NOTING Recommendation 4.127 Indigenous peoples' rights in the management of protected areas fully or partially in the territories of indigenous people (Barcelona, 2008), which calls for indigenous peoples’ governance of Indigenous Conservation Territories when protected areas fully or partially overlap with those territories;
MINDFUL OF Resolution 4.038 Recognition and conservation of sacred natural sites in protected areas (Barcelona, 2008) and Recommendation 5.147 Sacred Natural Sites – Support for custodian protocols and customary laws in the face of global threats and challenges (Jeju, 2012), which call for recognition of custodians’ care and protection of Sacred Natural Sites in protected areas;
WELCOMING recommendations of the IUCN World Parks Congress (Sydney, 2014) to recognise and support ICCAs both "within and outside protected areas" and to ensure collective governance rights in overlap situations (Stream 6) and "ensure Indigenous governance of protected areas" in their traditional territories (Stream 7);
RECALLING that the Durban Accord and Action Plan and the Convention on Biological Diversity’s Programme of Work on Protected Areas recognise ICCAs and indigenous peoples' and local communities' right to participate in protected area governance;
ACKNOWLEDGING that Native Hawaiian people lived in areas of Hawai'i now designated as national parks and other protected areas and may continue to maintain or wish to restore ICCAs in them; and
APPRECIATING the work of the ICCA Consortium;
The World Conservation Congress, at its session in Hawai‘i, United States of America, 1-10 September 2016:
1. REQUESTS the Director General, Council, Commissions and Members, together with the ICCA Consortium and relevant partners, to:
a. develop, disseminate, and urge implementation of best practice guidance on identification, recognition, and respect for ICCAs in protected area overlap situations;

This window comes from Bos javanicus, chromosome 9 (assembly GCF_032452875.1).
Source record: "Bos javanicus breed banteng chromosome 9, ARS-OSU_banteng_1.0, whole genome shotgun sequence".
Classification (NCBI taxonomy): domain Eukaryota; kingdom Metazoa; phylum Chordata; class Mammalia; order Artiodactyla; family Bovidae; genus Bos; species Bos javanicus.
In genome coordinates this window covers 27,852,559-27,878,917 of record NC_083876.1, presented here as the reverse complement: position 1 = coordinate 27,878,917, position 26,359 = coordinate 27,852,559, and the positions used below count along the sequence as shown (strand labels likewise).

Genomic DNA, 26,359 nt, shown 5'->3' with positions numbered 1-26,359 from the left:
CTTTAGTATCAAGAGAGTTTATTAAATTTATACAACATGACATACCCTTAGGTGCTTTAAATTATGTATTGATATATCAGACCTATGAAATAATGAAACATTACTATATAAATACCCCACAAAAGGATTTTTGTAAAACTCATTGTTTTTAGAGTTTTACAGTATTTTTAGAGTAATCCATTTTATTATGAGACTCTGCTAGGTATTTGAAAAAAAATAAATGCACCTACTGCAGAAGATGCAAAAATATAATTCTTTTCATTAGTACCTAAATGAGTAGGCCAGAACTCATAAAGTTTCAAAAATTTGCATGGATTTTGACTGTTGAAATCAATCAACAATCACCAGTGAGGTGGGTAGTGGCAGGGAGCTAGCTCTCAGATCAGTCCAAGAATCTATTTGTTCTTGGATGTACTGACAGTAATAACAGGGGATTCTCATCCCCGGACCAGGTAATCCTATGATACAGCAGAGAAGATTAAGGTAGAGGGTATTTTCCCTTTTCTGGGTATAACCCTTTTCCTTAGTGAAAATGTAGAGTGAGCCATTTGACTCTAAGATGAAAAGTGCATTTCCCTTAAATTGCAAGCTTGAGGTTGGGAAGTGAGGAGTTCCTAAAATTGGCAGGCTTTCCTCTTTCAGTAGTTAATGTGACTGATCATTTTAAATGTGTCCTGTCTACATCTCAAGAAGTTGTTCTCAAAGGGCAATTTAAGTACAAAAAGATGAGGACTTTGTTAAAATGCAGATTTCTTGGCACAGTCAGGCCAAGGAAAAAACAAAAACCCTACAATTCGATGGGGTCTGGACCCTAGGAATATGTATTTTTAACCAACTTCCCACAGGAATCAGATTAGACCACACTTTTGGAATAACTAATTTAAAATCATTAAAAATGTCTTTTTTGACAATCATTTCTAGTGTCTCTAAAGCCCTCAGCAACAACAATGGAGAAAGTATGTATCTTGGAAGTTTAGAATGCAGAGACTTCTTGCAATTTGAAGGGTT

b. require appropriate recognition and respect for overlapped ICCAs before including any protected area in IUCN’s Green List of Protected and Conserved Areas or before advising the granting of World Heritage status, including by ensuring that the custodian indigenous peoples and/or local communities maintaining these ICCAs give their free, prior and informed consent to the proposed designation;
c. encourage indigenous peoples' organisations and networks and the Whakatane Mechanism to support the recognition and respect of ICCAs overlapped by protected areas, including recognition of indigenous peoples' continuing governance and management of them;
d. encourage the Parties to the Convention on Biological Diversity to implement existing CBD decisions as well as best practice guidance on identifying, recognising, and respecting ICCAs overlapped by protected areas as a means of implementing Articles 8(j) and 10(c) of the Convention, meeting the Aichi Biodiversity Targets 2011-2020, and advancing the Programme of Work on Protected Areas, the Plan of Action on Customary and Sustainable Use of Biodiversity, and the 2014 Chennai Guidance for the Integration of Biodiversity and Poverty Eradication, among other relevant CBD decisions;
e. encourage agencies and donors to promote recognition and respect of overlapped ICCAs and to assist their custodians in including them in the World Database on Protected Areas and the ICCA Registry with their free, prior and informed consent;
f. encourage the UN Special Rapporteur on the Rights of Indigenous Peoples and other relevant rights monitoring mechanisms to take ICCAs into account in their work, including by promoting good practices that affirm and secure rights by appropriately recognising and respecting ICCAs overlapped by protected areas; and
g. report annually on the above actions to the IUCN Council, biennially to the CBD, and in IUCN’s annual report to the United Nations Permanent Forum on Indigenous Issues;
2. CALLS UPON IUCN Members, non-member States, and other actors involved with protected areas to develop and implement laws, regulations, agreements, protocols, plans, and administrative procedures and practices that appropriately recognise and respect ICCAs overlapped by protected areas; and
3. CALLS UPON IUCN Members and Parties to the CBD, in collaboration with the CBD Secretariat and other relevant actors, to include reporting on the implementation of best practices in recognising and respecting ICCAs overlapped by protected areas in CBD Parties' reporting to the CBD Secretariat, including in national reports, progress reports on achievement of the Aichi Targets (particularly Target 11), reports on implementation of the CBD Programme of Work on Protected Areas, and the Global Biodiversity Outlook.